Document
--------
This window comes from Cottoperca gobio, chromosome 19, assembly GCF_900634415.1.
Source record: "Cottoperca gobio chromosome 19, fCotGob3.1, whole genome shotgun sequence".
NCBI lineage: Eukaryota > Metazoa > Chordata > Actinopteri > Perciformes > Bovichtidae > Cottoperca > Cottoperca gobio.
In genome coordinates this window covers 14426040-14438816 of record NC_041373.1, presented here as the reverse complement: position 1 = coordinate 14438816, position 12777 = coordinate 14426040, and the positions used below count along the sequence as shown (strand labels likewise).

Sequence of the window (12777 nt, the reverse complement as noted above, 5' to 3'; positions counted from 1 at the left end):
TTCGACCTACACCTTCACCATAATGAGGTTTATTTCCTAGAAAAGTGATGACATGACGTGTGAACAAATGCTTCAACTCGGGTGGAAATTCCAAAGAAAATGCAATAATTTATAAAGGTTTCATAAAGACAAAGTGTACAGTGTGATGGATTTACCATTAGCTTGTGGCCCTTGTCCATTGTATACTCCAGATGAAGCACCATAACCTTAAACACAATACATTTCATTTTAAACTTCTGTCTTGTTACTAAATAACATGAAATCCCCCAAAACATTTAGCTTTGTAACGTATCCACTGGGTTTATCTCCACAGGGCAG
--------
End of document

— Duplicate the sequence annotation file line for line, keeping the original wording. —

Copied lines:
This window comes from Cottoperca gobio, chromosome 19, assembly GCF_900634415.1.
Source record: "Cottoperca gobio chromosome 19, fCotGob3.1, whole genome shotgun sequence".
NCBI lineage: Eukaryota > Metazoa > Chordata > Actinopteri > Perciformes > Bovichtidae > Cottoperca > Cottoperca gobio.
In genome coordinates this window covers 14426040-14438816 of record NC_041373.1, presented here as the reverse complement: position 1 = coordinate 14438816, position 12777 = coordinate 14426040, and the positions used below count along the sequence as shown (strand labels likewise).

Sequence of the window (12777 nt, the reverse complement as noted above, 5' to 3'; positions counted from 1 at the left end):
TTCGACCTACACCTTCACCATAATGAGGTTTATTTCCTAGAAAAGTGATGACATGACGTGTGAACAAATGCTTCAACTCGGGTGGAAATTCCAAAGAAAATGCAATAATTTATAAAGGTTTCATAAAGACAAAGTGTACAGTGTGATGGATTTACCATTAGCTTGTGGCCCTTGTCCATTGTATACTCCAGATGAAGCACCATAACCTTAAACACAATACATTTCATTTTAAACTTCTGTCTTGTTACTAAATAACATGAAATCCCCCAAAACATTTAGCTTTGTAACGTATCCACTGGGTTTATCTCCACAGGGCAG